.

Tuesday, 10 March 2009

The Power of Metaphor, or, Don't Blame Santa

Before I begin, I ought to warn you that there is no real conclusion or argument to be found in this entry; it is rather intended as a collection of musings hoped to inform but primarily provoke further thought. Most of what is contained herein is part of an ongoing internal discussion I'm holding with myself, and this forms something of an update as to the point that that debate has reached. So open your mind, and read on.

I have made mention before of my status as a pagan atheist. It's not just an incidental matter for me, either; while I don't believe the Gods or spirits are actual entities capable of any kind of interaction with this world, I believe they are powerful and practically useful metaphors for a great deal of human life. The Gods we choose for ourselves - if choose them we do - represent those principles which are most important to us. For this reason I tend more toward the Northern European pantheon, in particular the Norse Gods. If I had a Sabbath like the Christian Sunday or Jewish Friday, it would be Wednesday, named for Odin, a.k.a. Woden (Woden's Daeg -> Wednesday) - for he is the figure with whom I most identify.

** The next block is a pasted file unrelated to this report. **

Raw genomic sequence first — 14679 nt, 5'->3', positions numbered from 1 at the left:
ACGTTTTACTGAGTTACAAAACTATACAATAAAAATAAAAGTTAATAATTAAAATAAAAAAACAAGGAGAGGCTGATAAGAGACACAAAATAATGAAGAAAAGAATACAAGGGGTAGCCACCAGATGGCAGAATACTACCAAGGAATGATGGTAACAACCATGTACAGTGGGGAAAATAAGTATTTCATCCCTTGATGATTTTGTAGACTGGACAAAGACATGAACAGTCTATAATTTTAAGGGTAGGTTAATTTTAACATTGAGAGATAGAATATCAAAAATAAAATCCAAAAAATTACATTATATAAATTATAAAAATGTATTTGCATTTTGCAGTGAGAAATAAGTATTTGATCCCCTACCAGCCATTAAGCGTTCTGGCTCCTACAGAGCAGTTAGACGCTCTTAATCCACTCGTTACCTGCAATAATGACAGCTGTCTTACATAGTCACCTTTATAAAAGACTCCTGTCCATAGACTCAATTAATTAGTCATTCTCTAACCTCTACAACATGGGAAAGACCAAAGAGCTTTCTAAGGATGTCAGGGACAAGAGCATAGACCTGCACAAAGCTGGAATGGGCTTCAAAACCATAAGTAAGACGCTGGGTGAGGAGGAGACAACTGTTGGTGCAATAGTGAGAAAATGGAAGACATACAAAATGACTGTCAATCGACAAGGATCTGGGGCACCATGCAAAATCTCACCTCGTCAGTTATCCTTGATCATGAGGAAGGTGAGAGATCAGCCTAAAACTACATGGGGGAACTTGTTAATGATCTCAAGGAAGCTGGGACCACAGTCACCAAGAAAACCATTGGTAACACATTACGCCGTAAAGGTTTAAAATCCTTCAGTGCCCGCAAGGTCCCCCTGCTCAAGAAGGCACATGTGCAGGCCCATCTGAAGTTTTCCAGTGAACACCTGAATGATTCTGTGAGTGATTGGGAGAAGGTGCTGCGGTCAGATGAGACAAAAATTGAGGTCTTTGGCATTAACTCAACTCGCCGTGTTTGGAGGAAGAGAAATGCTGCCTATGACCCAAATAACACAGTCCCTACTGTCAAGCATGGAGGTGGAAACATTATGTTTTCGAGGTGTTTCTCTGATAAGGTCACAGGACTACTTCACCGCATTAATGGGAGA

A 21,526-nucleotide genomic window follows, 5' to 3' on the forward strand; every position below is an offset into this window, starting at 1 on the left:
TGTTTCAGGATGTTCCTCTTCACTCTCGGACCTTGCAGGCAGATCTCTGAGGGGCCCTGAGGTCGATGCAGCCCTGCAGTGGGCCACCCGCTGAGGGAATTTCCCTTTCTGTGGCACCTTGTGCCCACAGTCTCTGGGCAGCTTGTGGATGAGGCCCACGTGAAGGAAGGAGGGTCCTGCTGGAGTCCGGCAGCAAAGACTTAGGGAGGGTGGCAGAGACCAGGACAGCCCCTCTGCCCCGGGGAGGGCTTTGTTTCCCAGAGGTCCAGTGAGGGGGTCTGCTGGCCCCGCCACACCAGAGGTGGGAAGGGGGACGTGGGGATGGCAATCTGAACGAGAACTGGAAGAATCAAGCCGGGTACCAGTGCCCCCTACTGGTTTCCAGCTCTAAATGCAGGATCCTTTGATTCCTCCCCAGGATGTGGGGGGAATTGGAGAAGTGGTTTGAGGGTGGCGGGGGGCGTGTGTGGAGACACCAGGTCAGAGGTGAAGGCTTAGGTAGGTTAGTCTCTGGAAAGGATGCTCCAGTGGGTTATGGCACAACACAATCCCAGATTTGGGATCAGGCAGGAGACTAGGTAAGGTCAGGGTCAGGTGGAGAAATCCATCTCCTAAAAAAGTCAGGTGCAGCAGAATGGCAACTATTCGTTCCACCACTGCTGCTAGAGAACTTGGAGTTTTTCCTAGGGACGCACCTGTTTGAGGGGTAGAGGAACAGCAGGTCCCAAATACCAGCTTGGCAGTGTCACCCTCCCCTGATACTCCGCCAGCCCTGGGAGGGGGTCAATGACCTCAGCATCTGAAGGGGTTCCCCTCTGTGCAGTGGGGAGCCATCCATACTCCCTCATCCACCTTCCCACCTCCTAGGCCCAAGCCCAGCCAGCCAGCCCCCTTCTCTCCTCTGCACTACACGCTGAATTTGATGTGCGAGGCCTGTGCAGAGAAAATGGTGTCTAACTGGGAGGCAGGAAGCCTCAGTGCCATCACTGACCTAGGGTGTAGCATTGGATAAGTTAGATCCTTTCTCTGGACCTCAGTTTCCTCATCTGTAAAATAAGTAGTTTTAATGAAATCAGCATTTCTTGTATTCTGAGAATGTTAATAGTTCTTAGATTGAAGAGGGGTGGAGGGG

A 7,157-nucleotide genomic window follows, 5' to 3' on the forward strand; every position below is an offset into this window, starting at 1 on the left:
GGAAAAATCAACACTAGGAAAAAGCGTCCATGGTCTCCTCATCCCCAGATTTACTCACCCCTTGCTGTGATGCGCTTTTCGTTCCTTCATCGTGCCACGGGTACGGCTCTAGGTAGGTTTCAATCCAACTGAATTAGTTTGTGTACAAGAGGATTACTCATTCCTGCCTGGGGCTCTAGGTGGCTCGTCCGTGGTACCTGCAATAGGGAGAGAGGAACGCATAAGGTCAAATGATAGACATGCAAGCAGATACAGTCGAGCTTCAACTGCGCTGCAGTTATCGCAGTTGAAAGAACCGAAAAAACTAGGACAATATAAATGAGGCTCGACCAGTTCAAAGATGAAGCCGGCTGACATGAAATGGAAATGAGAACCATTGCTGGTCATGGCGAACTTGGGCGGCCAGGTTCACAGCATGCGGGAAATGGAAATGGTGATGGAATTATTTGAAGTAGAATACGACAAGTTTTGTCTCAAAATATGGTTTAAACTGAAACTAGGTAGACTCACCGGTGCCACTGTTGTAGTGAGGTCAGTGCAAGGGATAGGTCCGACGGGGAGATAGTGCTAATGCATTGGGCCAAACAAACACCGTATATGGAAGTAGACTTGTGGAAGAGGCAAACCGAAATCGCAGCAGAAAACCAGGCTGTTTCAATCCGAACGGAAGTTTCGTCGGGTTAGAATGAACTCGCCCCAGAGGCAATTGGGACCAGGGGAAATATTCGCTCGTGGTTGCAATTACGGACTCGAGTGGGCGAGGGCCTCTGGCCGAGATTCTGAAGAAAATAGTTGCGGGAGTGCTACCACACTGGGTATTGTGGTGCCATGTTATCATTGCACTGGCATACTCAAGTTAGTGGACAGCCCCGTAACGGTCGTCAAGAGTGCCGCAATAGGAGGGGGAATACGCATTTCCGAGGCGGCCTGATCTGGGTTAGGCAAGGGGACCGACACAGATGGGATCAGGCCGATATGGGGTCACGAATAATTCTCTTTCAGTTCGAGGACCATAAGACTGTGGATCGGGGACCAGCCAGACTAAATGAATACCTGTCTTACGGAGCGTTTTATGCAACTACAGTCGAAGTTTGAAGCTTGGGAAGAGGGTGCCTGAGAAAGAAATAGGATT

He is the symbol for wisdom, courage, and honour - among many other things. He is also seen as the guardian of travellers, much as the Christian Saint Christopher. All of these themes are ones which ring true with me: I aspire to be wise, courageous and honourable above all else; I can think of no qualities I would rather possess. There is also an emphasis on respect and reverence for nature in the Northern European religions, which it won't surprise you to find has particular resonance with me.

So why, you might ask, don't I just identify with those qualities directly instead of expressing them through the language of mythology and religious faith? It is a good question, and one which I have asked myself on many an occasion. I think the answer, as far as I can fathom it, lies in what I refer to as the "power of metaphor"; that is, the linguistic and emotional force that can be expressed only in terms of phenomena that transcend the physical, evidential world. Humanity is known for being a fickle race, and a claimed devotion to an abstract concept such as justice seems to hold less force, somehow, than a claimed devotion to a deity personifying that concept. It is an appeal to the eternal nature of these ideals as opposed to the sometimes-fleeting nature of humanity's adherence to them.